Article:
Tensile Force in the Vertebral Arteries During Cervical Spine Manipulation Applied to Human Cadavers
- Dr. Shawn Thistle
This week, we discuss an update to ground breaking cadaveric research conducted nearly 20 years ago by Drs. Walter Herzog, Bruce Symons and colleagues investigating cervical artery strains and forces experienced during neck manipulation. This new research is being conducted by an emerging star in chiropractic research - Dr. Lindsay Gorrell (with Dr. Herzog and others!).
Neck pain affects 30% to 50% of the adult population globally, resulting in a large proportion of musculoskeletal dysfunction worldwide. Cervical spine manipulation (CSM) has been shown to be an effective treatment for neck pain and is recommended in several clinical treatment guidelines. Neck pain is the second most common reason patients seek chiropractic care and CSM is the treatment modality most used during a chiropractic visit for this condition.
CSM frequently involves extension and rotation of the patient’s head and neck which has led some to suggest that the vertebral artery (VA) becomes stretched during the procedure, resulting in potential tissue damage including dissection. However, this theory is mainly supported in the literature by case studies which point to a temporal link between CSM and serious adverse events, such as VA dissection and stroke. On the other hand, population-based studies advocate that any temporal link is not likely causal. Instead of a causal association, it is likely that this temporal association between CSM and VA dissection is due to patients with early symptoms of cervical arterial dissection (neck pain and headache) seeking care from a chiropractic or medical practitioner and the dissection progressing to neurological involvement whether CSM is provided or not.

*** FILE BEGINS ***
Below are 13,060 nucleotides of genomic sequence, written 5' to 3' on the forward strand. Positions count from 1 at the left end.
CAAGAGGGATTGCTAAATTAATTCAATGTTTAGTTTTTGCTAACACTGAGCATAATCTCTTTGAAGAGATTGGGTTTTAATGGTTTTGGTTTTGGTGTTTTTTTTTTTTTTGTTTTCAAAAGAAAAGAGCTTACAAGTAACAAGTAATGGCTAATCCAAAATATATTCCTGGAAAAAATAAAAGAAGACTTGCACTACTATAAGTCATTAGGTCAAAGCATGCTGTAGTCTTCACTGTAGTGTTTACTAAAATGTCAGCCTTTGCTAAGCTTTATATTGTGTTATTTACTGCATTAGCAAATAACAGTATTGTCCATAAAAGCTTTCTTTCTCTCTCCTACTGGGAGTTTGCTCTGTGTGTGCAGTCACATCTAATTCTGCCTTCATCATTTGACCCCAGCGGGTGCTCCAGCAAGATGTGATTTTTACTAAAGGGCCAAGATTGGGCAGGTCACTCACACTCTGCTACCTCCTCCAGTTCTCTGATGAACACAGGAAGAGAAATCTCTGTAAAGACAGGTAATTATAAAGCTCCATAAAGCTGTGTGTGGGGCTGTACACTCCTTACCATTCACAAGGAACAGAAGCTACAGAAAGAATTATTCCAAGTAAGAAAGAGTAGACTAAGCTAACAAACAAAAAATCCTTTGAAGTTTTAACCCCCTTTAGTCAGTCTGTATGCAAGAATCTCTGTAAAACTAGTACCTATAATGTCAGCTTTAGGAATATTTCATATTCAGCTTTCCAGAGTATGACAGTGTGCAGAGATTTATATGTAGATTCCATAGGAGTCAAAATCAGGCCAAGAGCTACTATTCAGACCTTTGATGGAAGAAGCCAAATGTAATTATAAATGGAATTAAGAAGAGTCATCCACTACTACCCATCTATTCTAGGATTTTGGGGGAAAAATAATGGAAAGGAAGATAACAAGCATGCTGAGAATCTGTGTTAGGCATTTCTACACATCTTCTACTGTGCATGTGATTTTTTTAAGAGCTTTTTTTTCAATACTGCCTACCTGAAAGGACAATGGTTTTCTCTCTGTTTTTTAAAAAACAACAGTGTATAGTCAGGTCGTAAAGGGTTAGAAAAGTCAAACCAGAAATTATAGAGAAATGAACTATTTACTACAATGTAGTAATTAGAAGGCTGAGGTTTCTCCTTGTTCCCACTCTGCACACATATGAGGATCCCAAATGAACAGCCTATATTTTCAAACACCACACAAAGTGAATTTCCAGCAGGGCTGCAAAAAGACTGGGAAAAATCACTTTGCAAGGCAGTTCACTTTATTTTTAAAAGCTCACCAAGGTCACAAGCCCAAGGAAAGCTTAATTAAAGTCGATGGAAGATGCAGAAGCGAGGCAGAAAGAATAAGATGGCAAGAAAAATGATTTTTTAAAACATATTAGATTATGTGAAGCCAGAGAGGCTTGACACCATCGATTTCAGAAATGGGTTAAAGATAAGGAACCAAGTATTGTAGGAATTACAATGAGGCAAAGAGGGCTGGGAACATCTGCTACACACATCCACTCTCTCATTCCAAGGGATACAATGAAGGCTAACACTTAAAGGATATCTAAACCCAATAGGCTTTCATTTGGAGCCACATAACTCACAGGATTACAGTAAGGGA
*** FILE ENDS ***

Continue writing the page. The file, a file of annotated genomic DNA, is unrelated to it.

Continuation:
Previous cadaveric studies have shown that any changes in VA length during CSM are relatively small, much smaller than what is required to cause failure of the VA. Based on these findings, Symons et al. reported that a typical manipulative thrust was unlikely to mechanically disrupt the VA. However, another study reported VA failure following lower percentage of length changes and suggested that the VA may be susceptible to tissue damage with longitudinal elongation like what occurs during CSM.
No studies have tried to reproduce the results of the previous studies which quantified failure length changes along the full length of VA. Therefore, the purpose of this study was to measure and compare VA lengths under four conditions:
- in situ, with the head and neck in arbitrary resting positions;
- at peak elongation (length change) during spinal manipulation applied bilaterally to all cervical vertebrae;
- at the occurrence of first force with elongation (i.e. when slack was removed); and
- at mechanical failure.
NEW RESEARCH REVIEW: “Tensile Force in the Vertebral Arteries During Cervical Spine Manipulation Applied to Human Cadavers”